For Chenxing, its the system itself that is vulnerable: Technology changes every day, he explains. Maybe tomorrow a hacker can find a way to crack bitcoin the security is from mathematics. If you can crack the mathematics, bitcoin is nothing. Thats why, even though Chenxing describes himself as a believer in bitcoin, he doesnt plan to stay involved for the long term.

Its really not a stable thing, he says, both in terms of fluctuating prices and the uncertain technological future of the cryptocurrency. That said, hes still making more money than in his previous government job. In a good month, Chenxing will pocket the cash value of around five bitcoin, which is close to 40,000 yuan, and which Chenxing prefers to have in cold, hard cash.

Chenxing is something of an anomaly in Chinese bitcoin circles, where the general mood is one of evangelical faith in the currencys potential, especially in an economy where the government often devalues the national currency.

Brendan Gibson, 32, is a United States national who has been in China for six years, trading bitcoin for three. Weve barely sat down to talk when Gibson takes my phone and downloads the BTC Wallet app onto it, before transferring me the seeds of my cryptocurrency fortune: 0.0027 bitcoin, worth 2.50, which is the amount that everyone in the world would have if the 21m bitcoin in existence were equally divided up between all 7.8 billion of us. He believes that everybodys aunt or grandma should be using bitcoin.

Brendan
Brendan Gibson: Im just kind of fed up with the system. Photograph: Naomi Goddard for the Guardian

For Gibson, bitcoin is a way of life. He hopes to be completely bank free in the near future. Hailing from the shady mortgage industry of corporate America, Gibson shares Chenxings distrustful attitude, but is more concerned about private banks than bitcoins technological vulnerability. Im just kind of fed up with the system, he tells me over coffee in a slick caf and co-working space from where Gibson does most of his work remotely.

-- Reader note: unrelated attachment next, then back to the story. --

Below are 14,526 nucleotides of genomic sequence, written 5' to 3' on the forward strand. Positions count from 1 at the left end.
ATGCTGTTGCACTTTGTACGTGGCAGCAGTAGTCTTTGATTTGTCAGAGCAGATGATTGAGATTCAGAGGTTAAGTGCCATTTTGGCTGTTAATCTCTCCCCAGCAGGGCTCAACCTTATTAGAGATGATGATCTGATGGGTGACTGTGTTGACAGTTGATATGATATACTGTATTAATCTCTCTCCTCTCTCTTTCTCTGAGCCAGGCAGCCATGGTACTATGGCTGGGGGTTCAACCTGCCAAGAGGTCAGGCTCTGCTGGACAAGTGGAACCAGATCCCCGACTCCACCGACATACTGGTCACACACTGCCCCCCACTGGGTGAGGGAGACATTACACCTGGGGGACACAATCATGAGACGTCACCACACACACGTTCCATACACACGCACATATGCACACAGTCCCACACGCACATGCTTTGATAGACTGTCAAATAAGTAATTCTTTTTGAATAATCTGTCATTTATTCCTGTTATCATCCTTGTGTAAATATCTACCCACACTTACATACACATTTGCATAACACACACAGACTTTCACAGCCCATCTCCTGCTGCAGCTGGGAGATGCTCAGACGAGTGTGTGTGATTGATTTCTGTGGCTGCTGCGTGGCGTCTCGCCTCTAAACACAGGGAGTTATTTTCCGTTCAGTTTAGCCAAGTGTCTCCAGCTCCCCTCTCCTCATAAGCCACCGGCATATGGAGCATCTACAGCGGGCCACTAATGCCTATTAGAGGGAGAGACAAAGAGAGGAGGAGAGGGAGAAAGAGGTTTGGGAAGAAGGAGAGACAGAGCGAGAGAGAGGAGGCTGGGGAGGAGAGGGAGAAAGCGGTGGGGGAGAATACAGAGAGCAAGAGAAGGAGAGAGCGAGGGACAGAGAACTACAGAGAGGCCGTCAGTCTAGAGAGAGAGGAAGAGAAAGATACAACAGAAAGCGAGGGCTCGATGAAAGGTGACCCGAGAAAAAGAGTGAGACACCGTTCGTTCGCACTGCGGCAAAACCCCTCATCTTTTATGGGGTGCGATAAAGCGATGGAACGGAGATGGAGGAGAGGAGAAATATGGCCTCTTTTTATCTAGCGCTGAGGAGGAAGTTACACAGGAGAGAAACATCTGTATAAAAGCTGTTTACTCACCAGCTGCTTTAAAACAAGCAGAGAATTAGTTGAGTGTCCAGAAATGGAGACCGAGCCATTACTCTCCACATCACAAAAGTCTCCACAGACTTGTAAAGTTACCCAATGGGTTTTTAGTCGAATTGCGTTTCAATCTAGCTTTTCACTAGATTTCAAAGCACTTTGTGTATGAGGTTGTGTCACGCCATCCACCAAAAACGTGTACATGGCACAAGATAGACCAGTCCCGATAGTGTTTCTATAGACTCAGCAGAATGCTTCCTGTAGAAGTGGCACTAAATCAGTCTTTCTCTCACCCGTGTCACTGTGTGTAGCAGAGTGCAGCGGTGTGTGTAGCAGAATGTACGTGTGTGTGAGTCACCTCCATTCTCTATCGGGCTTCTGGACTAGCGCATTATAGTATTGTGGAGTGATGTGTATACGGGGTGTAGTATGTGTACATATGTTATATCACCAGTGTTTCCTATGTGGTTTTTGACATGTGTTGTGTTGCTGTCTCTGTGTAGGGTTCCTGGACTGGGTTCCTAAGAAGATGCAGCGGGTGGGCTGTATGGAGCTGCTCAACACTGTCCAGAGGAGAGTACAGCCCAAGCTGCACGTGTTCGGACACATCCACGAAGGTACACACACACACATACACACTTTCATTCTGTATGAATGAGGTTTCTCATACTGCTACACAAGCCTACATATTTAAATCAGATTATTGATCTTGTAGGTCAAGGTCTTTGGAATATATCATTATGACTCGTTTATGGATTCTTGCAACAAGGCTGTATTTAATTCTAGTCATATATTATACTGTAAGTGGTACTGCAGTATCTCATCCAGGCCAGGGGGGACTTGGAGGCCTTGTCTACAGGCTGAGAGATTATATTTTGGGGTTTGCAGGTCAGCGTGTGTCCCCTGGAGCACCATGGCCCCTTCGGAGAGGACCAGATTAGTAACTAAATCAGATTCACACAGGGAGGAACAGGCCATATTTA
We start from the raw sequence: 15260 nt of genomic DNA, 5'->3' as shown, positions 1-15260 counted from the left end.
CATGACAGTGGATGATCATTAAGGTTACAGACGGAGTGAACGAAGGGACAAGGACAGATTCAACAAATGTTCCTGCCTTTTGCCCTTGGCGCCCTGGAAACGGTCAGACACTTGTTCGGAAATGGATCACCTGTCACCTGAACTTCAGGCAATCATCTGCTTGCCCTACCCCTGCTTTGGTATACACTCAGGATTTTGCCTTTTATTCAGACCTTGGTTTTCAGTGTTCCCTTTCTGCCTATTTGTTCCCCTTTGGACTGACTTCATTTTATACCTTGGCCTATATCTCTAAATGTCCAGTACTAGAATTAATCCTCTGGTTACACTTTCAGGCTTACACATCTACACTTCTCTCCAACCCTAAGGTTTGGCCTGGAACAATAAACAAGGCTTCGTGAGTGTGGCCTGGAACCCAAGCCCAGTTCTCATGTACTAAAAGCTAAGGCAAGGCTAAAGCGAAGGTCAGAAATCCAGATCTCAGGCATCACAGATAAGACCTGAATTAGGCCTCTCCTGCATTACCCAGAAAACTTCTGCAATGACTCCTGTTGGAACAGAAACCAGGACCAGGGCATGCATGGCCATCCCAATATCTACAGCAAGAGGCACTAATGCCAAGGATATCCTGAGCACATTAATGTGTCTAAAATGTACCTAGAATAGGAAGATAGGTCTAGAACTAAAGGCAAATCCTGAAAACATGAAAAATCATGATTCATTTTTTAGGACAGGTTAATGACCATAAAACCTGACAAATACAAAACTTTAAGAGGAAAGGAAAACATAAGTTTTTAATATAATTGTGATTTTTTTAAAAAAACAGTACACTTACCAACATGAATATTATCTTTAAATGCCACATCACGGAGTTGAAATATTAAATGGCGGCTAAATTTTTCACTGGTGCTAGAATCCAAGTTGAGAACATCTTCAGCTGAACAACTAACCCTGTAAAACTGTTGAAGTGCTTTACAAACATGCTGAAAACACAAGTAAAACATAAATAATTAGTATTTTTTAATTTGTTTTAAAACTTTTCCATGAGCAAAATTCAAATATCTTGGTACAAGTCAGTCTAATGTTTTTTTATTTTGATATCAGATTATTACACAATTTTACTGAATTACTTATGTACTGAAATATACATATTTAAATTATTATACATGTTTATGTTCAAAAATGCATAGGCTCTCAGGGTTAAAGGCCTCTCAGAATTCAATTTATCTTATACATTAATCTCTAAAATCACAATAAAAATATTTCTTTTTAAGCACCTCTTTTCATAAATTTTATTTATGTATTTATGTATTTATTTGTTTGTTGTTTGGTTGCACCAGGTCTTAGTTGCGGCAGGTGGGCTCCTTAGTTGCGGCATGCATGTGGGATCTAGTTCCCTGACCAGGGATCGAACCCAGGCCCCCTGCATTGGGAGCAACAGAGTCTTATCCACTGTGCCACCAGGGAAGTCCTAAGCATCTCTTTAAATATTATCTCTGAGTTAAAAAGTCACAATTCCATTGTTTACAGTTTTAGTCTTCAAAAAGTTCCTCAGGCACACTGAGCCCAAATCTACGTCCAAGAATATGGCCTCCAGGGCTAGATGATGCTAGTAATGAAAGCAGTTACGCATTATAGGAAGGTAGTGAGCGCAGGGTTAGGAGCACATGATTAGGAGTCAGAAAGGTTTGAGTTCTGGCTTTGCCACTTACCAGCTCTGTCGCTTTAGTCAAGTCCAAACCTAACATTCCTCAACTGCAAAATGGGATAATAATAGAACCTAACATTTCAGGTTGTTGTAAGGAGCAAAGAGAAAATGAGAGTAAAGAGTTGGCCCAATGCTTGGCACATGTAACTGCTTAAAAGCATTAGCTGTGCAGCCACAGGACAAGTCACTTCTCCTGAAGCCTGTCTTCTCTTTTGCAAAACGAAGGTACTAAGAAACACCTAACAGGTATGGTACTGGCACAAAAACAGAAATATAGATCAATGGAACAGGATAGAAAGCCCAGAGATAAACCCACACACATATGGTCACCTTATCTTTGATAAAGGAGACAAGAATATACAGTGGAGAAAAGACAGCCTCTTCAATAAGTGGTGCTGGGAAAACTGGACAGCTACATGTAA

I dont think economies should be built on inflated numbers, and I think its kind of ridiculous that everybody relies on this inflated number in their bank account when its definitely not there bitcoin and other cryptocurrencies are making it so that we are our own banks, and thats one less things we have to worry about. Gibson owns two companies in China, and as far as possible uses bitcoin for all his daily expenses, converting the personal profits he makes into bitcoin to avoid using banks.

One of the commonly cited weaknesses in the bitcoin system is that if you lose your private key to access your bitcoin wallet, the bitcoin within are lost forever. In 2015, it was estimated that up to 30% of all mined bitcoins had been lost, with a value of 625m. Unsurprisingly, plenty of people see this as an opportunity to make some money.